With the Oscars done, it’s time to think about the good, the bad and the ugly of Hollywood’s big night.
- Chris Rock
The host handled the #OscarsSoWhite controversy with humor and deft, with just the right amount of uncomfortable tongue-in-cheek humor. It gave the show some much needed bite and intrigue, enough for the next awards ceremony to be reflective of last night.
- Mercifully shorter segments
The ceremony itself may have stretched over again, but it was not because of silly movie montage clips or over-the-top acceptance speeches dragged on forever. Things were kept relatively in check, with just a few musical numbers and interludes.
- Deserved winners
“Spotlight” was a deserved Best Picture winner, and other winners including Leonardo DiCaprio (“The Revenant”), Brie Larson (“Room”), cinematographer Emmanuel Lubezki (“The Revenant”), writers Charles Randolph and Adam McKay (“The Big Short”), writers Tom McCarthy and Josh Singer (“Spotlight”), editor Margaret Sixel (“Mad Max: Fury Road”), composer Ennio Morricone (“The Hateful Eight”) and animator Pete Docter (“Inside Out”) were all worthy as well.
- Undeserved winners
“Ex-Machina” is a very good film, but it did not feature the best visual effects of the year, an honor much more belonging to “Mad Max: Fury Road” or “Star Wars: The Force Awakens.” A similar argument can be made for Mark Rylance (“Bridge of Spies”) winning over Sylvester Stallone (“Creed”) and Alejandro G. Iñárritu (“The Revenant”) winning over George Miller (“Mad Max: Fury Road”).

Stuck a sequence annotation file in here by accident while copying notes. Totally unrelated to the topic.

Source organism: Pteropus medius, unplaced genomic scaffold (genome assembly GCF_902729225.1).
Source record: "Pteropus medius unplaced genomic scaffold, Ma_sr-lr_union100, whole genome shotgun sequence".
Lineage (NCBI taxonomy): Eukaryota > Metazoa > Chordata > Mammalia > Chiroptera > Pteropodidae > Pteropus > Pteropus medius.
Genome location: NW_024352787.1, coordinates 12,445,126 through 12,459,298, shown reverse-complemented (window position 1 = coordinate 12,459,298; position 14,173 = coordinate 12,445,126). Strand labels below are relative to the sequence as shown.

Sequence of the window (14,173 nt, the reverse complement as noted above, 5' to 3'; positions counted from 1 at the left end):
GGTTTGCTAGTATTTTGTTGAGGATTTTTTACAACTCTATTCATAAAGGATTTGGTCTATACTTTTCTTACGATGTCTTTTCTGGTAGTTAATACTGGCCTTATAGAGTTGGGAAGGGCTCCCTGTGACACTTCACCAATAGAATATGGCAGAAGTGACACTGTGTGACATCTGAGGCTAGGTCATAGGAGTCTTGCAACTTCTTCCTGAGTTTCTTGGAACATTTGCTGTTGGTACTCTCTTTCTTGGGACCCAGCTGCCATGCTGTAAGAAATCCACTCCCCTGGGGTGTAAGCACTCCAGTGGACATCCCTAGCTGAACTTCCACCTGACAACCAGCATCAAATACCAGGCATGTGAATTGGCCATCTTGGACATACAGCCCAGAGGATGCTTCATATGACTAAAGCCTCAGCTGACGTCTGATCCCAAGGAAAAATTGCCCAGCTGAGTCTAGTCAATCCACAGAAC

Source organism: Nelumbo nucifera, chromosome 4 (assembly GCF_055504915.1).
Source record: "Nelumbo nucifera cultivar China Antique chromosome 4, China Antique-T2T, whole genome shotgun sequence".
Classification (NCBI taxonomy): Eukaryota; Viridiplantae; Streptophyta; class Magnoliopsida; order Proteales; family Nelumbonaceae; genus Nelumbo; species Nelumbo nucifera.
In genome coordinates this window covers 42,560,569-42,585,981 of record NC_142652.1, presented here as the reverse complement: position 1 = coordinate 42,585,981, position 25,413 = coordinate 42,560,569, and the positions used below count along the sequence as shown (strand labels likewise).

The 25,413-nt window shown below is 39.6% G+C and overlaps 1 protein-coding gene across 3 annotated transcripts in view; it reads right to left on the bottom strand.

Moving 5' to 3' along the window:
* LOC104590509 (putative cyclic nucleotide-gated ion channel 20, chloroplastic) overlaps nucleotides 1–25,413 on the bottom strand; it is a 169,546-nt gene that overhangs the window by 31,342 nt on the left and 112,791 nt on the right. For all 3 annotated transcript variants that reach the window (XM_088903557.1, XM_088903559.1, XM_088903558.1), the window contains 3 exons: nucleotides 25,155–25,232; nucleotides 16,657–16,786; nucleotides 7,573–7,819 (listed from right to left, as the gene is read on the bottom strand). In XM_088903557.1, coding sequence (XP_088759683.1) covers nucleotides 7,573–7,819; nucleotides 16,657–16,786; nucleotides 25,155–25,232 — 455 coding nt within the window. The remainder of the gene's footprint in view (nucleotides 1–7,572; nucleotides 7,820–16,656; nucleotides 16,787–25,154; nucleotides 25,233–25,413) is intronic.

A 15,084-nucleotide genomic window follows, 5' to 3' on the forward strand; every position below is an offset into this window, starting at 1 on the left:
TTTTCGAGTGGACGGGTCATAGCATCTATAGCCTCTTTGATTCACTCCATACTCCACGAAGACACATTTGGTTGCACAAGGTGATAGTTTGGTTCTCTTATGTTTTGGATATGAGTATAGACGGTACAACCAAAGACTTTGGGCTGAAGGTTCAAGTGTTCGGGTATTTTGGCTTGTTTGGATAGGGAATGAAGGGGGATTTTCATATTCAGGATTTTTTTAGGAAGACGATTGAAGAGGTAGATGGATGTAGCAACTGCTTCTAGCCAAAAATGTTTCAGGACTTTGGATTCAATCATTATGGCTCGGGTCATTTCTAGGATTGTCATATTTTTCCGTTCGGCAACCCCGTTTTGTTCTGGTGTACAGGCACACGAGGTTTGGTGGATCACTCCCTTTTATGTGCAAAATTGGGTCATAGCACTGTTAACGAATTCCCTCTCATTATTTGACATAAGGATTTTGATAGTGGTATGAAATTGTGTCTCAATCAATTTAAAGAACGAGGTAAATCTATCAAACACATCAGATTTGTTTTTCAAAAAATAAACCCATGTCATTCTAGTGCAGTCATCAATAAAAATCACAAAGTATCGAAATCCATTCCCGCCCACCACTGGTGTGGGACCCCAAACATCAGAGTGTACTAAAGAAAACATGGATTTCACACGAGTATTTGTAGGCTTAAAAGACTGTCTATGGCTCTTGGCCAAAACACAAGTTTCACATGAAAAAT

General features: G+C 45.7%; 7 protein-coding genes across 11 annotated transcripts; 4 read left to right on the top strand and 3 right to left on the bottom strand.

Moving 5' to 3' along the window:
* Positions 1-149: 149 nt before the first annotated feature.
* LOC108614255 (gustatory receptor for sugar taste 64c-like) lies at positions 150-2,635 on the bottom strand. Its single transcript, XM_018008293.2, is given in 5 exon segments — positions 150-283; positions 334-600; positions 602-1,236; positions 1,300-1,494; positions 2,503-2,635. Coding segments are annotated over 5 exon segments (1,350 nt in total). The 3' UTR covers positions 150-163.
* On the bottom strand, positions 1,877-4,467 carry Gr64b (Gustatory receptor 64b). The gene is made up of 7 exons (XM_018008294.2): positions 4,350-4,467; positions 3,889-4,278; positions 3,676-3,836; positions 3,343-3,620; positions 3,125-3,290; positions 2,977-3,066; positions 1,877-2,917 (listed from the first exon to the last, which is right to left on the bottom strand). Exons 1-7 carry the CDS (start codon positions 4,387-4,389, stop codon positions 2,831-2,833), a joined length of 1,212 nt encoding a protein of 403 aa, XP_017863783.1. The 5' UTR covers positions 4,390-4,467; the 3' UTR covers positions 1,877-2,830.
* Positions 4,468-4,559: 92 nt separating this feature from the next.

The Oscars are inherently political no matter what they may say otherwise. And it happens every year that political causes are grandstanded into acceptance speeches from people who really have no business lecturing much of anyone on issues. Just this year, the following political and social causes were hijacked by Hollywood winners: sexual abuse, racism, social classism, gender inequality, pay inequality, climate action, political campaigns, police action, foreign nationalism, LGBT rights, workplace discrimination and social feminism.
It’s one thing to stand for a cause, it’s another to lecture others in a thousand dollar suit or dress while accepting an award from an institution that is very clearly not in step with modern times.
- Using others to make a point
The one Chris Rock segment that really fell flat was his interviewing African-American movie-goers about their viewing habits and noting that none of them had seen several nominated films. The films he asked about were indie films, not likely in mainstream theaters, and he did not mention more accessible but still nominated flicks like “The Revenant”, “Mad Max: Fury Road” or “The Martian.”
And the subsequent portrayal of these people felt one-dimensional and demeaning. A similar case could be made in reference to a girl scout bit.
Lady Gaga, during her performance of her nominated song “Til It Happens to You”, also brought victims of sexual abuse on stage. Again, when rich and famous people use others to make political points (no matter the cause), it feels exploitative.
The main form of communication for instantaneous thoughts from anyone always brings some pretty ugly commentary to any awards show.
Whether it was backlash against Lady Gaga not winning or attacks on Chris Rock’s hosting-while-bashing, the ability of others to demean and create an Internet backlash degrades most media events nowadays.
On a personal note, my percentage correct last night: 71%.